It is so important to talk about mental health. But, visuals are an extra way to increase our understanding of what a mental health difficulty may feel like, especially if you have never experienced it yourself. So, in honor of World Mental Health Day, here’s a (very simplified) picture explanation of some of the three most common mental health challenges.
The first, depression, is experienced by 5-10% percent of the population, with a higher reported incidence in women than men. But, the number for men may be higher as male depression often manifests as anger and may be missed as depression. That is why there is a smaller, “angry” drawing next to the figure of the woman. Sadness, tiredness, and brain “fog” are all common as well. It’s kind of like a negative “filter” standing in the way of receiving one’s internal and external world accurately.
The second, anxiety, is experienced by 7-19% of the population. Anxiety can come in a lot of forms including specific phobias or general fear and worry. Many people who struggle with anxiety report feeling as though their thoughts are often racing and worry that “something” could happen even if there is no evidence.
The third, trauma, is more prevalent. Statistics suggest that 50% or more of the population experiences some traumatic event. While not all people develop mental challenges, this helps show what happens when a brain is negatively impacted by trauma or PTSD. The front part of the brain becomes less active, reducing the ability to think rationally when triggered. The emotional, survival part of the brain (in red) is more active. And, the calendar shows the hippocampus that can shrink, making it more difficult to “stay present” in the moment. This is why trauma can feel like it is happening all over again, as intense as the original experience.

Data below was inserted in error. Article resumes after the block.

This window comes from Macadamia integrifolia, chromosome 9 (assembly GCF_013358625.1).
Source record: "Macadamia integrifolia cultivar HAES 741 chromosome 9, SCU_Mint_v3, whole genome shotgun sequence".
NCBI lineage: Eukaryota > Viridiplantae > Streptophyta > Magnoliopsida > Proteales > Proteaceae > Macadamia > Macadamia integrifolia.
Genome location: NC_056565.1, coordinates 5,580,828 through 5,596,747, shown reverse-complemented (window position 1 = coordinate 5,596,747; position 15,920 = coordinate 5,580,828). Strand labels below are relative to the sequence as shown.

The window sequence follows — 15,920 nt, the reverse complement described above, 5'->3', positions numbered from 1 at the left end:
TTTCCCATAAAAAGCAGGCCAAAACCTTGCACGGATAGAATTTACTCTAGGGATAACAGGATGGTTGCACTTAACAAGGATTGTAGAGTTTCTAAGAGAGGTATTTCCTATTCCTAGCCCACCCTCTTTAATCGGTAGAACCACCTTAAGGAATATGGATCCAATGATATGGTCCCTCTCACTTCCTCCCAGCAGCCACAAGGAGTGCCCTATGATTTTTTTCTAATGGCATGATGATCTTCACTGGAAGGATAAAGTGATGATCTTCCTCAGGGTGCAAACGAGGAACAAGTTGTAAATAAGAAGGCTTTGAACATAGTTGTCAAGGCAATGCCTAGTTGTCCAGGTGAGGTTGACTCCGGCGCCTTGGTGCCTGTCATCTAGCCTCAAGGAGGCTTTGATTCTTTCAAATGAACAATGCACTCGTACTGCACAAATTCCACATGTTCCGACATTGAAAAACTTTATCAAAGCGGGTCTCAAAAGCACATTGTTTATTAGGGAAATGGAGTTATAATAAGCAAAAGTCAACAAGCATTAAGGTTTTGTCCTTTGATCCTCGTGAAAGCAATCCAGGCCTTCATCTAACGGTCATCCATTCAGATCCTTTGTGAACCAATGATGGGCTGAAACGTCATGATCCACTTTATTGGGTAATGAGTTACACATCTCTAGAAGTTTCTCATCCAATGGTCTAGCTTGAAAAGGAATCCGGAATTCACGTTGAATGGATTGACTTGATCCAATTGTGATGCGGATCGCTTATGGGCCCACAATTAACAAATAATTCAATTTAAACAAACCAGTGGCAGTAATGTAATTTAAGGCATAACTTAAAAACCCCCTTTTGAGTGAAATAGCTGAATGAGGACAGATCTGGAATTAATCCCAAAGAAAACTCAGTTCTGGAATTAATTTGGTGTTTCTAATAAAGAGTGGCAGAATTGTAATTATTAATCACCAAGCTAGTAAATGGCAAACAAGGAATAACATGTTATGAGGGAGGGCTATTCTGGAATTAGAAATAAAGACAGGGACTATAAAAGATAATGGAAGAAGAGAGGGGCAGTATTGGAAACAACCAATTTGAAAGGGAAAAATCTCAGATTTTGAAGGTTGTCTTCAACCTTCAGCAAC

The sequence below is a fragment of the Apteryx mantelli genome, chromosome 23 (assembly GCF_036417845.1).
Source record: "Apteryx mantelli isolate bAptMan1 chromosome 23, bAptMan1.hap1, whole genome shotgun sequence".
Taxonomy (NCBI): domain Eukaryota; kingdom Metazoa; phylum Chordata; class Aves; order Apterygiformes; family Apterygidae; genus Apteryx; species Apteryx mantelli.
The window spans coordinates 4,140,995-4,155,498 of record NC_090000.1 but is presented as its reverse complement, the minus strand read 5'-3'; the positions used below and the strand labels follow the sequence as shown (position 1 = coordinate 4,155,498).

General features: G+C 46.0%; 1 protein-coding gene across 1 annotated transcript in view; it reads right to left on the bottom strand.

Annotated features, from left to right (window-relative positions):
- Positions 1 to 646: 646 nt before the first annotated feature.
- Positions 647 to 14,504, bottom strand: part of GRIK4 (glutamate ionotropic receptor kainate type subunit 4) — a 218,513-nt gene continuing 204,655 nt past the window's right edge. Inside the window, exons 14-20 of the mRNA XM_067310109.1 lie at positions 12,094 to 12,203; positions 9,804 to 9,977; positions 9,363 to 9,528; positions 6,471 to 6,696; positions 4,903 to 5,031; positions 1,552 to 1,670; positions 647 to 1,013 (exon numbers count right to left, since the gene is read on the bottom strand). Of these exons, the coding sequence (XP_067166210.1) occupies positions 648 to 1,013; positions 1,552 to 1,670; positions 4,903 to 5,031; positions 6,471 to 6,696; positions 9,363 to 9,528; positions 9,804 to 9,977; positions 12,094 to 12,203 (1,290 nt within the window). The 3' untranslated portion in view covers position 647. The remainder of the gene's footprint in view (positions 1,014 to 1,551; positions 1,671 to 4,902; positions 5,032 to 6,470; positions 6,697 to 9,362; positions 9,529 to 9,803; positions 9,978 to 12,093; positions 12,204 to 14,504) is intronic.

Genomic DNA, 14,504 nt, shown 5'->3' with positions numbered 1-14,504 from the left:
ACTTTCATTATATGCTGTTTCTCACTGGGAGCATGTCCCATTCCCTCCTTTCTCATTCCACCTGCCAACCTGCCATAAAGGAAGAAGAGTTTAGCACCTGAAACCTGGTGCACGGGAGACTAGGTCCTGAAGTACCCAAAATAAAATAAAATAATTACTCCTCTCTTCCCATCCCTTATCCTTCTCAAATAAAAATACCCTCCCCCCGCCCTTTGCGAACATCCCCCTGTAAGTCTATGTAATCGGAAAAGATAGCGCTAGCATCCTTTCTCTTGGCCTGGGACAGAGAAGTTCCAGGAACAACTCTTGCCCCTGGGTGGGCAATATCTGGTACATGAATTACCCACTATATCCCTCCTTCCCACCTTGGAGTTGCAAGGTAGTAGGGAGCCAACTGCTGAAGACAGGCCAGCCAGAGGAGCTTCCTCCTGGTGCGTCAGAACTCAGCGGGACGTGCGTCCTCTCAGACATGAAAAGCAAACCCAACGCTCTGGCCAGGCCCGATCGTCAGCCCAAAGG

While oversimplified, I hope these visuals may help us understand a bit more about some of the most common mental health difficulties. Of course, if someone wants to share, it’s always best to ask, “What is this like for you?” and listen compassionately. This does more good than you know.
(Statistics drawn from the National Institute of Mental Health, VA, & NAMI)